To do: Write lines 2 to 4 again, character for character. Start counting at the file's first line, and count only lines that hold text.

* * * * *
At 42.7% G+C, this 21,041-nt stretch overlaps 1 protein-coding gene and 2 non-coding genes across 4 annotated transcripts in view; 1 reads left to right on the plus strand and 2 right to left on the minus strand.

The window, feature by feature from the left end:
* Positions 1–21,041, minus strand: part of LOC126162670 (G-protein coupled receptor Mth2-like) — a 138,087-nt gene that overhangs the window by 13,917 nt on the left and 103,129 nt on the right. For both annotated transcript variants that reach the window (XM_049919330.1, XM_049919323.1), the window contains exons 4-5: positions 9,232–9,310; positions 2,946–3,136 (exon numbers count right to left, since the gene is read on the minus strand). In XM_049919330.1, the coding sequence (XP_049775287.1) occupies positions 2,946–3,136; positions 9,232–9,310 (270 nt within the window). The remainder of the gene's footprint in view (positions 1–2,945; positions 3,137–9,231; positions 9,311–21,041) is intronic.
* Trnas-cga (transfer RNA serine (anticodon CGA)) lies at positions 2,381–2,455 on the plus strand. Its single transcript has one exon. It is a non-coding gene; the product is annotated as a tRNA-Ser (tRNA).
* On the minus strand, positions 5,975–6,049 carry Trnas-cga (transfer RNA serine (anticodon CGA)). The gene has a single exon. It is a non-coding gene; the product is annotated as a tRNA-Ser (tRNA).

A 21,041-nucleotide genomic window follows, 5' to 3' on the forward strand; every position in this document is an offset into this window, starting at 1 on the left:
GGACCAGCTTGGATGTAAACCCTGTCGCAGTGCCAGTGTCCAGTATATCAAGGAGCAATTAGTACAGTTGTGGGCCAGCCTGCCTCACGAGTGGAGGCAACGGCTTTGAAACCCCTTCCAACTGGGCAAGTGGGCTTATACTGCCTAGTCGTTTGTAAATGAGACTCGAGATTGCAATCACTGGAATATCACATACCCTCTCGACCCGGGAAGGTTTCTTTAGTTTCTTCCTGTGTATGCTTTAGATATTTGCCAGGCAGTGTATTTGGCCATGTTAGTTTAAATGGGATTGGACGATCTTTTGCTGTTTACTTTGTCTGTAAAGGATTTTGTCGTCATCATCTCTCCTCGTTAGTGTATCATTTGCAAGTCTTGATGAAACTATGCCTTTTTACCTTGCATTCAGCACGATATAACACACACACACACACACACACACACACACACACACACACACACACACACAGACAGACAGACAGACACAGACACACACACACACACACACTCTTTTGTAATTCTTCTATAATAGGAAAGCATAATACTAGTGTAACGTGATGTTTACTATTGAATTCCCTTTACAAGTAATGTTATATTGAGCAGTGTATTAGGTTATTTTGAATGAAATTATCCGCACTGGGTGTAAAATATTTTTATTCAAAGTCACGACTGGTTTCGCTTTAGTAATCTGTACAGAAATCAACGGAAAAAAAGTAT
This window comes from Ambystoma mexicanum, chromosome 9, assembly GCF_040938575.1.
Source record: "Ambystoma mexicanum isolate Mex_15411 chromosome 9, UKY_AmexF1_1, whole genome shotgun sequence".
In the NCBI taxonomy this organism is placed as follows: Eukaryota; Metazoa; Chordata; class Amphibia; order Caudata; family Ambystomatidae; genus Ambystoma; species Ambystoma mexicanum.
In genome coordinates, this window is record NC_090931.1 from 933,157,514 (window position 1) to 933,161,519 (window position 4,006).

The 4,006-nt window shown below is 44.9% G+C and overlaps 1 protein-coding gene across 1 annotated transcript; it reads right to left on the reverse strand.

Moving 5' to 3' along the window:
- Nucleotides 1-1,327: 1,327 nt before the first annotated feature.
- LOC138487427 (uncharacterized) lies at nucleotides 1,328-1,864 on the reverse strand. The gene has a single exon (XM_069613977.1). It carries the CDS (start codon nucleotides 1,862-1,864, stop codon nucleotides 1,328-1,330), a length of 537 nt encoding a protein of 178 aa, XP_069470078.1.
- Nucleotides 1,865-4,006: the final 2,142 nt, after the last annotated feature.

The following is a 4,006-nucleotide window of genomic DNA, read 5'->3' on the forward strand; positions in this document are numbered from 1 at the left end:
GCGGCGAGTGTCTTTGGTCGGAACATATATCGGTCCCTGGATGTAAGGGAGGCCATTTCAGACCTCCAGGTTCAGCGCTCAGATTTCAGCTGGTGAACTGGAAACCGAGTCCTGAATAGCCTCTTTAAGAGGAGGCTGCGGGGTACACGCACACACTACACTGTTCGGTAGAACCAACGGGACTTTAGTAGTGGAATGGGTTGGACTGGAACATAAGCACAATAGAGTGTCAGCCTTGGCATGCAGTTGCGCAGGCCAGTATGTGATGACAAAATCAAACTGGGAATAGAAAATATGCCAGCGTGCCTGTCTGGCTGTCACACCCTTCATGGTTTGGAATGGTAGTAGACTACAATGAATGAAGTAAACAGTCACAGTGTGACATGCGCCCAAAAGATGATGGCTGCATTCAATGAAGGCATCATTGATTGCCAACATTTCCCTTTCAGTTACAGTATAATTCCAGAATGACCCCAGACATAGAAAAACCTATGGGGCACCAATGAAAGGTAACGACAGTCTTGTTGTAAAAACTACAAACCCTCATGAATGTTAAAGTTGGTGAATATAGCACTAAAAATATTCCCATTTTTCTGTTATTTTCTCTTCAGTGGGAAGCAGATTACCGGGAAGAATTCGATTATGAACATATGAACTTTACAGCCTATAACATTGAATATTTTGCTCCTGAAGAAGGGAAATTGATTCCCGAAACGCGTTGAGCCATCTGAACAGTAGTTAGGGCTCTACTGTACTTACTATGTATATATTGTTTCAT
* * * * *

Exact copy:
The window, feature by feature from the left end:
* Positions 1–21,041, minus strand: part of LOC126162670 (G-protein coupled receptor Mth2-like) — a 138,087-nt gene that overhangs the window by 13,917 nt on the left and 103,129 nt on the right. For both annotated transcript variants that reach the window (XM_049919330.1, XM_049919323.1), the window contains exons 4-5: positions 9,232–9,310; positions 2,946–3,136 (exon numbers count right to left, since the gene is read on the minus strand). In XM_049919330.1, the coding sequence (XP_049775287.1) occupies positions 2,946–3,136; positions 9,232–9,310 (270 nt within the window). The remainder of the gene's footprint in view (positions 1–2,945; positions 3,137–9,231; positions 9,311–21,041) is intronic.
* Trnas-cga (transfer RNA serine (anticodon CGA)) lies at positions 2,381–2,455 on the plus strand. Its single transcript has one exon. It is a non-coding gene; the product is annotated as a tRNA-Ser (tRNA).